Typology by James Hamilton Jr.

Fascinating! I can’t think of any better way to describe this book. For that matter, I’m glad to see it come along. It’s really needed. So many of the books on typology I’ve encountered have only been a listing and description of the author’s favorite types however fanciful they might be. Usually, for the record, they were extremely fanciful. In many cases, several of the types discussed had never been thought of by anyone else before. There’s you a red flag. Because of these excesses, many cast a suspicious eye at all types. What we needed was a work championing legitimate types while explaining some criteria to determine that legitimacy. This book steps into that gap and shines.

James Hamilton is an ideal author to tackle this subject. To be honest, I’ve become quite enamored with him since I was blown away by a recent commentary on the Psalms he did. His reverence and love of Scripture is almost an anomaly in the scholarly world. Others like him walk gingerly around these issues. Not him. For him, the Bible is a book to be trusted that can speak for itself.

Specific to this title, he sees clear authorial intent behind typology. These types weren’t random, nor were they worked out by us later. They were originally intended. Rather than finding them, we have more often lost them as we have gotten away from seeing the brilliant design behind biblical writings. In chapter one he shows these micro-level clues. Mainly we offers historical correspondence followed by escalation in significance as these types recur. He then tells us how to spot that historical correspondence by catching key terms, quotations, repeating of sequences of events, and similarity in salvation-historical or covenantal import ( his words). Finally, and I was expecting it all along, he adds “God-ordained” to his author-intended historical correspondence. I agree right down the line.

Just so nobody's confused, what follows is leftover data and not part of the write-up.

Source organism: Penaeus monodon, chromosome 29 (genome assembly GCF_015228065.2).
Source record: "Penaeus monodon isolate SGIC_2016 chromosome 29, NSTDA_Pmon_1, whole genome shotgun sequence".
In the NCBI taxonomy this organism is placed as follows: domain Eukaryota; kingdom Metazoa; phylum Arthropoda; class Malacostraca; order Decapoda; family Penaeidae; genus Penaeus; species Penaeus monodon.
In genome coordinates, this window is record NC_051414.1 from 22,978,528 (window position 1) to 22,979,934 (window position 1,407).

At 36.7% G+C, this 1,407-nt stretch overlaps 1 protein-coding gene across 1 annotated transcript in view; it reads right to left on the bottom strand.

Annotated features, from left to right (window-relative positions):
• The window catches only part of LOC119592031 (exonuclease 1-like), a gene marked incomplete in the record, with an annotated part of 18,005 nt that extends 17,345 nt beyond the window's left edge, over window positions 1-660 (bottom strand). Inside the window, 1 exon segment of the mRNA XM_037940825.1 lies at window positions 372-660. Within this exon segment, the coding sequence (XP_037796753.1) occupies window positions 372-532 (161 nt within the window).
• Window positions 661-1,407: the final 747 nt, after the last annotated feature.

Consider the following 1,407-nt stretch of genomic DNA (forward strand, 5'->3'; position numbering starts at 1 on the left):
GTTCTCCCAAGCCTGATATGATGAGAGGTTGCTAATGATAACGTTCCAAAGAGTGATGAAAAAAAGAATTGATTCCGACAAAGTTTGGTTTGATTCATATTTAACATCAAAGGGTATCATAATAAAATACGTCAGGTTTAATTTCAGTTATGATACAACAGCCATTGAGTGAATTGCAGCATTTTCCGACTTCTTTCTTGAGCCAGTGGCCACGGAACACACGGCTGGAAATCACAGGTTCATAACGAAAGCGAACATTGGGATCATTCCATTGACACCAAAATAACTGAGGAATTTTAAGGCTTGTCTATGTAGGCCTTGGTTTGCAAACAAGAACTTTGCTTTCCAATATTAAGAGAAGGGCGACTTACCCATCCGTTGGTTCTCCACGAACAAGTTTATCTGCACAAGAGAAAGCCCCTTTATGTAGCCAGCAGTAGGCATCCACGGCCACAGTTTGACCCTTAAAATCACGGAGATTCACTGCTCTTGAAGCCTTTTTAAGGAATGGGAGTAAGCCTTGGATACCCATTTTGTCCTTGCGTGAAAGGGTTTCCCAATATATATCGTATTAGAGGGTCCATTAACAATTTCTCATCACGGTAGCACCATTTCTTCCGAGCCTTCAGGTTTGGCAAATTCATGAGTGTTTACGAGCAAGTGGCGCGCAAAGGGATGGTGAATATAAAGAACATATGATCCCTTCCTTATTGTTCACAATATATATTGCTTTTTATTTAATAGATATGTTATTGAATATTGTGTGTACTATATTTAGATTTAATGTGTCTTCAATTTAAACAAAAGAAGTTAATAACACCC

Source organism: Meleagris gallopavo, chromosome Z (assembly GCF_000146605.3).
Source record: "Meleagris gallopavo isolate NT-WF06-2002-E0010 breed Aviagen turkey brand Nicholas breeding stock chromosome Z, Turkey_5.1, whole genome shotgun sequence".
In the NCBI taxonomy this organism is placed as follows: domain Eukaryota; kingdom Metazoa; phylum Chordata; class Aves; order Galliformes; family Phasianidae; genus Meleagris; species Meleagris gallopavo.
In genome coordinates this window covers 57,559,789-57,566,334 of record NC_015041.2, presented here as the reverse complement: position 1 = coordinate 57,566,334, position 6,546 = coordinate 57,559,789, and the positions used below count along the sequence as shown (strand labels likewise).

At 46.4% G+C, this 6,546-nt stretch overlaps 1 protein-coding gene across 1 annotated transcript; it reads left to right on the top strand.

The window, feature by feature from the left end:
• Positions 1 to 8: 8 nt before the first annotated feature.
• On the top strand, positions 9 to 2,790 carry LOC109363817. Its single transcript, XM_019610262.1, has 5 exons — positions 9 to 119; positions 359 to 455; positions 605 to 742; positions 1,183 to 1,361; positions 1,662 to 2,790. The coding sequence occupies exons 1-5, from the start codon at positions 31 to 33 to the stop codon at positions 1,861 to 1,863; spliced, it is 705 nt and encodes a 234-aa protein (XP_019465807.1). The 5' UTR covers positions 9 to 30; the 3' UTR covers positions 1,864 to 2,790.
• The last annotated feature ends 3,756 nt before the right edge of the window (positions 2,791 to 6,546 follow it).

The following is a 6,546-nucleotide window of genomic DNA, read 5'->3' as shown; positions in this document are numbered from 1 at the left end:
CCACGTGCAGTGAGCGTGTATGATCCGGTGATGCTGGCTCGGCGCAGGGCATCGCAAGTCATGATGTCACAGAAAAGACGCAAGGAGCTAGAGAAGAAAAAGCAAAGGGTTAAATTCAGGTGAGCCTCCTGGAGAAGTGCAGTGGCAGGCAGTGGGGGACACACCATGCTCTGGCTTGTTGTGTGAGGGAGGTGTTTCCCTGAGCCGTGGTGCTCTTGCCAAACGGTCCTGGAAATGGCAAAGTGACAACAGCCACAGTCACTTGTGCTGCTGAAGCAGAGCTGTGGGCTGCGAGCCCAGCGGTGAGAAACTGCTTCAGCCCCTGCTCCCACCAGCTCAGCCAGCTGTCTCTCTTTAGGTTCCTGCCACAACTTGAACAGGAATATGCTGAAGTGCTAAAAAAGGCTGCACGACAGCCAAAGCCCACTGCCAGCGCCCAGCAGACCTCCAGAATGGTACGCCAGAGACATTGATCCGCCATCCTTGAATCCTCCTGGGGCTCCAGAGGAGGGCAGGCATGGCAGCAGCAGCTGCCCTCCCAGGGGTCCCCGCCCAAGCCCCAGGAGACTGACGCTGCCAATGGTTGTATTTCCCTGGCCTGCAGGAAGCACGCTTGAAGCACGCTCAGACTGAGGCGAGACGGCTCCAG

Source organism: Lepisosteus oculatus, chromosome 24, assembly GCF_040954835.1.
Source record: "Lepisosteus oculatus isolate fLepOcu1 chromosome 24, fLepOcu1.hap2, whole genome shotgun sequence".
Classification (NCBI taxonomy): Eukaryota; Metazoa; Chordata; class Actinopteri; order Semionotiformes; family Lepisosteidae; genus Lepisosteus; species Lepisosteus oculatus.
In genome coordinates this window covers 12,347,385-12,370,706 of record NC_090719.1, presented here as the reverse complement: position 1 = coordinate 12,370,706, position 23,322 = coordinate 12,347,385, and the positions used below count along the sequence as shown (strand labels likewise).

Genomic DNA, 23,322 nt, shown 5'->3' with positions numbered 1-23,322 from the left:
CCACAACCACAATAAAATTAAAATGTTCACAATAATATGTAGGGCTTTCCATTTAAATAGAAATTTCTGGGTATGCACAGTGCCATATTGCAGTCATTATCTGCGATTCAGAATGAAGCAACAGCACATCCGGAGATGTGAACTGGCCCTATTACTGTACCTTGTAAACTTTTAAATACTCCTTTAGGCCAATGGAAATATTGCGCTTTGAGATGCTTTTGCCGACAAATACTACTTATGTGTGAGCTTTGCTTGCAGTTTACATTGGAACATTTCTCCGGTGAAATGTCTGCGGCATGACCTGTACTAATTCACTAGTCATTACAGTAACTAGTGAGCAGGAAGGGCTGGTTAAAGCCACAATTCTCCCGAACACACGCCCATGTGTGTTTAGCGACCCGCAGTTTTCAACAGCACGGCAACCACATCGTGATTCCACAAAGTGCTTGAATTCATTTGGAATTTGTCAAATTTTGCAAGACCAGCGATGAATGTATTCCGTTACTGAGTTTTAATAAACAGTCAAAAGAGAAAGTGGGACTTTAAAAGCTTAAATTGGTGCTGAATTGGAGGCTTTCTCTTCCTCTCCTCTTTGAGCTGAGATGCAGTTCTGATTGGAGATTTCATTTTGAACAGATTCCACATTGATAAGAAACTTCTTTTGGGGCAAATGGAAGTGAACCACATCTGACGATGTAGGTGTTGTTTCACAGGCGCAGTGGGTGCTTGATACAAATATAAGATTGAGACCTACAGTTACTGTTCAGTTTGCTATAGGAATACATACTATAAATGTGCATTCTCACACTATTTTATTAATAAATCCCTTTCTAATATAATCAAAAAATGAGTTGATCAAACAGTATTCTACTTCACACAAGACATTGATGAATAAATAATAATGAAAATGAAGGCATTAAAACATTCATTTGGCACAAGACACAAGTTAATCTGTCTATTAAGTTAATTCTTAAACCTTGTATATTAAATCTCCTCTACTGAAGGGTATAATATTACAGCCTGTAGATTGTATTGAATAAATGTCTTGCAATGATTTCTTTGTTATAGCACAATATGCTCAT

In something of a quirky design, he suggests that you read the last chapter next. You’d better. He organizes his material in this book as a chiasm. He rightly contends that that is a common design in the Bible and, I guess, he wants to show us what it looks like and that he knows how to do. Read the last chapter second and then go back to chapter two and the chiasm will be no detriment to you at all. That last chapter flips the promise-shaped typology discussion to the macro level.

Chapters 2-6 are types involving key persons while 7-10 are of key events. He takes what he showed us in chapters one and eleven and works out the clues that prove that these are the author-intended types in the Bible. The connections he mines are so rich that we finally get the types that will open up the Bible as God intended. Mark this book down as a must-have. You’ll, for sure, be the loser if you let this one get by you.

I received this book free from the publisher. I was not required to write a positive review. The opinions I have expressed are my own. I am disclosing this in accordance with the Federal Trade Commission’s 16 CFR, Part 255.

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